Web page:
Full name Joseph Titus Partridge
Born December 9, 1932, Bulawayo, Rhodesia
Died June 6, 1988, Harare, Zimbabwe (aged 55 years 180 days)
Major teams Rhodesia, South Africa
Batting style Right-hand bat
Bowling style Right-arm fast-medium
|Test debut||Australia v South Africa at Brisbane, Dec 6-11, 1963 scorecard|
|Last Test||South Africa v England at Johannesburg, Jan 22-27, 1965 scorecard|
|First-class span||1951/52 - 1966/67|
One of the best swing bowlers of the past half-century, Joseph Titus Partridge, has finished his days in pathetic degradation. Rhodesian-born Partridge, for some years a vagrant alcoholic, turned a gun on himself on June 7 in a police station in a suburb of Harare after having been arrested for not paying a bill at a hotel. He was 55.
Born in Bulawayo on Dec 9, 1932, he made his debut for Rhodesia (now Zimbabwe) in 1951, but, with Adcock and Heine at their peak, it was some years before he earned higher consideration. In 1959-60 he had the remarkable figures of 7 for 9 against Border, and in 1961-62, when he took 53 wickets at only 13.98 in seven matches, he ran through Natal with 8 for 69 and 6 for 32 at Salisbury. When he broke the South African record with 64 wickets (16.68) in the 1962-63 season his claim to a Test trial was irresistible.
He went with Trevor Goddard's side to Australia and New Zealand in 1963-64, and was a huge success. Using the humidity and the breezes which have so often befriended medium-pacers at Australia's coastal cricket centres, Joe Partridge, bespectacled and so obviously a banker by occupation, purred in to take nine wickets in the NSW match and after an unsuccessful Test debut at Brisbane (where Ian Meckiff was no-balled for throwing) and five wickets at Melbourne, he took nine more in the Sydney Test, including Lawry, O'Neill, Burge, Booth (twice) and Shepherd. After a fairly barren time at Adelaide, where Barlow and Pollock had their marvellous stand of 341 and South Africa levelled at 1-1, Partridge put his personal seal on the series with 7 for 91 in Australia's first innings at Sydney in the excitingly drawn final Test. He thus took 27 wickets (18.67) off 148.1 eight-ball overs in his three first-class matches at Sydney Cricket Ground.
Joint leading wicket-taker in the series with Peter Pollock (25) for either side, Partridge went on to take 13 more wickets in the three drawn Tests in New Zealand, including figures of 6 for 86 at Auckland. His 62 wickets on the tour overall placed him five ahead of Pollock, and Australasian spectators were generous in their praise of a tireless and skilful bowler who specialised in the in-ducker but was also capable of running the ball away to the slips. When England toured South Africa in 1964-65, Partridge took six wickets for Rhodesia (including Boycott in each innings) but found success elusive in the three Tests in which he played. His six wickets cost 293 runs, and he had worn Springbok colours for the last time.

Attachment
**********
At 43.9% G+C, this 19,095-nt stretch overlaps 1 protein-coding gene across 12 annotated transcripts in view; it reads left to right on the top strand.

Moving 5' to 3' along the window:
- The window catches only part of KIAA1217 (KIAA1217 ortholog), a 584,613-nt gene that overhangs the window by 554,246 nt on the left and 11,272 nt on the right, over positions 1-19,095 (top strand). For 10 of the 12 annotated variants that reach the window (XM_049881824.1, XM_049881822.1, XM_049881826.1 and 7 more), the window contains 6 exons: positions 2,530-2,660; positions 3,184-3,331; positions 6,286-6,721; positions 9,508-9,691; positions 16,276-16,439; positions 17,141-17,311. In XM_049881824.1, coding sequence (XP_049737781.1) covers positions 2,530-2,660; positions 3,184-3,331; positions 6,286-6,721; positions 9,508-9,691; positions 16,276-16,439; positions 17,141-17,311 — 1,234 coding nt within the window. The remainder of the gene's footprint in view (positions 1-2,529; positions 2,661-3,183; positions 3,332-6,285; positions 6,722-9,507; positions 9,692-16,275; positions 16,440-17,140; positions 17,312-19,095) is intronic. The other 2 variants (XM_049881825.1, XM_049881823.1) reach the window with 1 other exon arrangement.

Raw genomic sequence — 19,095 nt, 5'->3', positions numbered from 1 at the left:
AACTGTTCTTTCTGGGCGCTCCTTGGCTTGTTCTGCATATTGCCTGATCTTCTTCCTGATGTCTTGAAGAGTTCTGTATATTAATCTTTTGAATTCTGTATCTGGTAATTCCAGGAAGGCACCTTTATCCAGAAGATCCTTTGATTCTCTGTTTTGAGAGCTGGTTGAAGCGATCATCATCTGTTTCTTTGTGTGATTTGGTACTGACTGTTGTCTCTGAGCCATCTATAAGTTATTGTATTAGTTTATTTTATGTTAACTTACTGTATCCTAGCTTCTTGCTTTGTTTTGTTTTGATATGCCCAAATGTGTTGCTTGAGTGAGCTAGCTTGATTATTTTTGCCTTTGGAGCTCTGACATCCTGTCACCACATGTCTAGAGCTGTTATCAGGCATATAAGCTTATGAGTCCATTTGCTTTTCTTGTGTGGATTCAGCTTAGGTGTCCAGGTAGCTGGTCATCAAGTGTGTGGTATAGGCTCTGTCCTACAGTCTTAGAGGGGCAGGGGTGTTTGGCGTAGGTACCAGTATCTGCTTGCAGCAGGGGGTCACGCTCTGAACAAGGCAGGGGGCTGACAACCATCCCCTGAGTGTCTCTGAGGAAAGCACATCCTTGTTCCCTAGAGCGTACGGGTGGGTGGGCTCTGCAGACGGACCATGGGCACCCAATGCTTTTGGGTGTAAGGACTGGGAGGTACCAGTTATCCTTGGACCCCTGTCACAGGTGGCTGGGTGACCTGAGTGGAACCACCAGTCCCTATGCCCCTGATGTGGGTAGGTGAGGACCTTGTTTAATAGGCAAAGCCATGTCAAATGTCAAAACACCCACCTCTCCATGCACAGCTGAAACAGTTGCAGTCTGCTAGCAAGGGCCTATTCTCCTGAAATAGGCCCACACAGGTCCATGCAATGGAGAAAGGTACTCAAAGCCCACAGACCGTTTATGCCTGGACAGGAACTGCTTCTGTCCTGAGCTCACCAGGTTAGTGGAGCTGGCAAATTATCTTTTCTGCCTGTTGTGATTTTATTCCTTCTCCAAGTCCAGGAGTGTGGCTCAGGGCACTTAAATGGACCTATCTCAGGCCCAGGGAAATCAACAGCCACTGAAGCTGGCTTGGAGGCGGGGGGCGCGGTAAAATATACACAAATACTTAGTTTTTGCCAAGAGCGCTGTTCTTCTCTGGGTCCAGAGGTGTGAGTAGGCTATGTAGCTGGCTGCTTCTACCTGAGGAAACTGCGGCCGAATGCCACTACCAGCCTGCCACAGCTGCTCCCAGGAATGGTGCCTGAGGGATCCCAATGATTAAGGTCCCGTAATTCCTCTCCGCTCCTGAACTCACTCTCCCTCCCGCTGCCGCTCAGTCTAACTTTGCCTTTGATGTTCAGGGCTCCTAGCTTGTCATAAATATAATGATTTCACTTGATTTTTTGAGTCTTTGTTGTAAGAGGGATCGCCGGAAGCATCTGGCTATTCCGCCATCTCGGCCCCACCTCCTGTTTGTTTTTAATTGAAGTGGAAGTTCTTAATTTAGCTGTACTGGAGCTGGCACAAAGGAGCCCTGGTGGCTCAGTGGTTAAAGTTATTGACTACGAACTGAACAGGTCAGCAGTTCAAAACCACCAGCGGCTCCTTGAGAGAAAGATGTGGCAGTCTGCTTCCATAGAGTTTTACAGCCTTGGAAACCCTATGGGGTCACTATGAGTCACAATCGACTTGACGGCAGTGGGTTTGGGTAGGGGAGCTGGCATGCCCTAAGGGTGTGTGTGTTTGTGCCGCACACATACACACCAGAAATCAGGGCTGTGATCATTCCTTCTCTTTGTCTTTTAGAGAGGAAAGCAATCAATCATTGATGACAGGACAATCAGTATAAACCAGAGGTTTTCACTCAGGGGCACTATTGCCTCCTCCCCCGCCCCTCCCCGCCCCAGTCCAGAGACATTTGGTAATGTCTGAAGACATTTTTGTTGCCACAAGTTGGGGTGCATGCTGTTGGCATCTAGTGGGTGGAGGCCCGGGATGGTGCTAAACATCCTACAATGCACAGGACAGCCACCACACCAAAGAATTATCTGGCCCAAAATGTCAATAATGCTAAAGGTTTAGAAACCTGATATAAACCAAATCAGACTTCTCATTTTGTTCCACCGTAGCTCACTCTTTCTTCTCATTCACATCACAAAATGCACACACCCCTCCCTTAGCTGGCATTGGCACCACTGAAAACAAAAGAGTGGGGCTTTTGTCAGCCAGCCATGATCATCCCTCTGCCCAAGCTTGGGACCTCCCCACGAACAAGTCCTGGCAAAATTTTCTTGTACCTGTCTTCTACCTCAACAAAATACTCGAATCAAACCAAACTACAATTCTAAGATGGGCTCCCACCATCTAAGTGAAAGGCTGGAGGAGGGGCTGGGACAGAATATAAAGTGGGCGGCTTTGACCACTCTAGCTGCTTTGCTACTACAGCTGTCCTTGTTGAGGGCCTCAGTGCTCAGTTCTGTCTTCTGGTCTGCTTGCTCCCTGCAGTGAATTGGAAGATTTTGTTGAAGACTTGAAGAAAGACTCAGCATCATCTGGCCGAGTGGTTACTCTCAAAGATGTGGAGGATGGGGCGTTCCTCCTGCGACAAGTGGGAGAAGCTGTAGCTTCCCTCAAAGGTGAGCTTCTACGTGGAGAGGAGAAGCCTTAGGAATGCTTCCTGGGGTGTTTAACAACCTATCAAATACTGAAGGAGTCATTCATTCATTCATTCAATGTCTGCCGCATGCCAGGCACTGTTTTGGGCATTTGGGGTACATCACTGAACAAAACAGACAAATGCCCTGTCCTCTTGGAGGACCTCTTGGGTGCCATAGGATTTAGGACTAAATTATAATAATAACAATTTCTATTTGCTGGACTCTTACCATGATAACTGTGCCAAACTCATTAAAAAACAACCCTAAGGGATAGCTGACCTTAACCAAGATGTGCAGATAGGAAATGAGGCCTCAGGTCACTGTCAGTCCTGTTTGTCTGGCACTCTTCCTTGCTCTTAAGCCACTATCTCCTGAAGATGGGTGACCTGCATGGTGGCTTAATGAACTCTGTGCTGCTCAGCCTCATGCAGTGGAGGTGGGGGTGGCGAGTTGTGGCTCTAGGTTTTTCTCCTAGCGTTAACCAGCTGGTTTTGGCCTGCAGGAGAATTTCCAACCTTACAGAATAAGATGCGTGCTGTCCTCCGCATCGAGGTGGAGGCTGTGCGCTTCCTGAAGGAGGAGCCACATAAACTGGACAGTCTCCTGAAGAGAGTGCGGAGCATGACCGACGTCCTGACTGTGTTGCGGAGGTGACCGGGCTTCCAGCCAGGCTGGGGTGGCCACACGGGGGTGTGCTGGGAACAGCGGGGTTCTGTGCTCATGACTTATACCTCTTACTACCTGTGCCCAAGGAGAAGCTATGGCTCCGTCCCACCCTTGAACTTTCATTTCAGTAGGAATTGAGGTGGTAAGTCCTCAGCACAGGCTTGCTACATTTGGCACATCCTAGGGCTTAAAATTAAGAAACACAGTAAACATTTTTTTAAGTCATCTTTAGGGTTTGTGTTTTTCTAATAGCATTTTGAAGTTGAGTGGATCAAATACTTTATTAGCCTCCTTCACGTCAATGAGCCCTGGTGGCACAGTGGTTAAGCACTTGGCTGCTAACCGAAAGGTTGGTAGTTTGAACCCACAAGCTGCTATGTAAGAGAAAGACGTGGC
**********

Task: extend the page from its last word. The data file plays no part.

In Currie Cup matches Partridge took 195 wickets at 18.81, while in his 11 Tests he took 44 wickets at 31.20. He began to drink a lot when employed as a brewery representative, and he and his wife, who had four children, divorced five years ago. He managed to overcome a wasting disease caused by microbes in the water. He had been in financial difficulties for some time.
Brian Bassano writes: Joe Partridge established himself in 1952-53 by taking 33 wickets at 19.06, and did even better two years later with 34 at 21.76, including 8 for 124 (11 wickets in the match) against Border. Against the touring Surrey team in 1959-60 he took 6 for 26 in 23 overs (as well as the 7 for 9 against Border), but was not chosen for the 1960 Springbok tour of England, where conditions would have suited him ideally. His 1962-63 domestic record of 64 wickets has only twice been exceeded, both times by Vintcent van der Bijl (65 in 1975-76 and 75 in 1981-82). When he took all those wickets at Sydney on the 1963-64 tour, his fielding position down at third man became known as 'Joe's corner'. Well-built and strong, the bespectacled Partridge was a fine team man, and will be remembered with affection.
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